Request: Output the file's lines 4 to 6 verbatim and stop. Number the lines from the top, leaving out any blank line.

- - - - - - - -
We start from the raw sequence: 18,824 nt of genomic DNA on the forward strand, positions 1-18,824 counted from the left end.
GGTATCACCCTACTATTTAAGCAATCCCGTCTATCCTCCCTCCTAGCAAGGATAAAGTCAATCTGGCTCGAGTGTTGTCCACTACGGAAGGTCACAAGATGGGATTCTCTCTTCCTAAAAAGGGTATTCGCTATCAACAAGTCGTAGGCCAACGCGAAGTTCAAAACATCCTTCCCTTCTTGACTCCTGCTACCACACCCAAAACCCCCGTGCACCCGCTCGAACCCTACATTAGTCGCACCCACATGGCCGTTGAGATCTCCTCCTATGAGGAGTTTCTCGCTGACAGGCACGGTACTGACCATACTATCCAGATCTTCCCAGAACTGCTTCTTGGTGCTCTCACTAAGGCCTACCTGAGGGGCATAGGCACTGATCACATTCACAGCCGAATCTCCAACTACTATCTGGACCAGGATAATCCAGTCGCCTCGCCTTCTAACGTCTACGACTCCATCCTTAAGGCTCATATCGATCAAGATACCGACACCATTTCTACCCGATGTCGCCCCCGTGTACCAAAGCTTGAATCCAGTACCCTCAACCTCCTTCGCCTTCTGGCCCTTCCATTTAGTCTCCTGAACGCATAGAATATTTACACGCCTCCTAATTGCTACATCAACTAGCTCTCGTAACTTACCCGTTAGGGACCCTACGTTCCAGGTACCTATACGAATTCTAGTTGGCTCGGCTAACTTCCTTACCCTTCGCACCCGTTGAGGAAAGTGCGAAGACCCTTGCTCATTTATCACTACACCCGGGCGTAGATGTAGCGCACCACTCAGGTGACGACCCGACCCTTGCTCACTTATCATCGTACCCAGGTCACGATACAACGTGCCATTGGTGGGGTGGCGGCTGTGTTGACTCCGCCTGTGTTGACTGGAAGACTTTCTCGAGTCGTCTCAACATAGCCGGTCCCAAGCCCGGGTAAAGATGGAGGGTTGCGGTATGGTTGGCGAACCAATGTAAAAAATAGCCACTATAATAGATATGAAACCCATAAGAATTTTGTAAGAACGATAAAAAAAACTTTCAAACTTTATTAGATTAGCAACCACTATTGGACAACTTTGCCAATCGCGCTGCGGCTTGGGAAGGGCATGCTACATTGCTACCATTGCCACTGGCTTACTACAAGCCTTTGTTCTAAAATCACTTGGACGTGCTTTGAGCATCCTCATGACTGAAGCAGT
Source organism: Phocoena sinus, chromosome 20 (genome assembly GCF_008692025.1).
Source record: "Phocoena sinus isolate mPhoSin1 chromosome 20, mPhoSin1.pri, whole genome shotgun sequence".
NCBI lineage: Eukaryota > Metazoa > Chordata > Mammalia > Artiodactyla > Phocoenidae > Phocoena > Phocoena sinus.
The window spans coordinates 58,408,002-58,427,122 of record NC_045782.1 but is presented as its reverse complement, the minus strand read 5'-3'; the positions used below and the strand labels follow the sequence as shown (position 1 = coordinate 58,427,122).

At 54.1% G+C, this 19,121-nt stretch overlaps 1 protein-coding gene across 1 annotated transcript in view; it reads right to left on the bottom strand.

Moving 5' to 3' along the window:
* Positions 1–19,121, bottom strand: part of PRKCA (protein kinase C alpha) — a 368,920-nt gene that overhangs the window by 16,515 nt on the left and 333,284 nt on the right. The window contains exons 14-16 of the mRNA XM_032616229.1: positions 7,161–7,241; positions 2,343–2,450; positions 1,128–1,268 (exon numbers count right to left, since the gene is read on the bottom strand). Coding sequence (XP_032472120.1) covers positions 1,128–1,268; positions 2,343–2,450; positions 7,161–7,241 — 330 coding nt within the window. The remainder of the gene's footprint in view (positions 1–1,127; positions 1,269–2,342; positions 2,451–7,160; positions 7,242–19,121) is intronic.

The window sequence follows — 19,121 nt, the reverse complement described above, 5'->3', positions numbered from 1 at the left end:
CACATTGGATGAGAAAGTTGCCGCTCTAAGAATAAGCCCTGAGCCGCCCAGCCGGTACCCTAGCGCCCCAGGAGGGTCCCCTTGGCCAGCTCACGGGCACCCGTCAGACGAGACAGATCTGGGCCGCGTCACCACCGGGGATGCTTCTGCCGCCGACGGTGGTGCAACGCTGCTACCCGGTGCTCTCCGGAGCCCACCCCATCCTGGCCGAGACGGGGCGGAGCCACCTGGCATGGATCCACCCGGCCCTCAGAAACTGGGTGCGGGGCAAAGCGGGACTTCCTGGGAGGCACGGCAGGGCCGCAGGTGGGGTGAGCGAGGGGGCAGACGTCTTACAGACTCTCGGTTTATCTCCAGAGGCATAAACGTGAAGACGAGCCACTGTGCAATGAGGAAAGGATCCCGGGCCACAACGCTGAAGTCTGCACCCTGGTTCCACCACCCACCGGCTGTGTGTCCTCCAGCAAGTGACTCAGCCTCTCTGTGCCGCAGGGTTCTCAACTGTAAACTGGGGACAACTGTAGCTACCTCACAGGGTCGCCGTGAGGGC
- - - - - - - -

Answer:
Source record: "Phocoena sinus isolate mPhoSin1 chromosome 20, mPhoSin1.pri, whole genome shotgun sequence".
NCBI lineage: Eukaryota > Metazoa > Chordata > Mammalia > Artiodactyla > Phocoenidae > Phocoena > Phocoena sinus.
The window spans coordinates 58,408,002-58,427,122 of record NC_045782.1 but is presented as its reverse complement, the minus strand read 5'-3'; the positions used below and the strand labels follow the sequence as shown (position 1 = coordinate 58,427,122).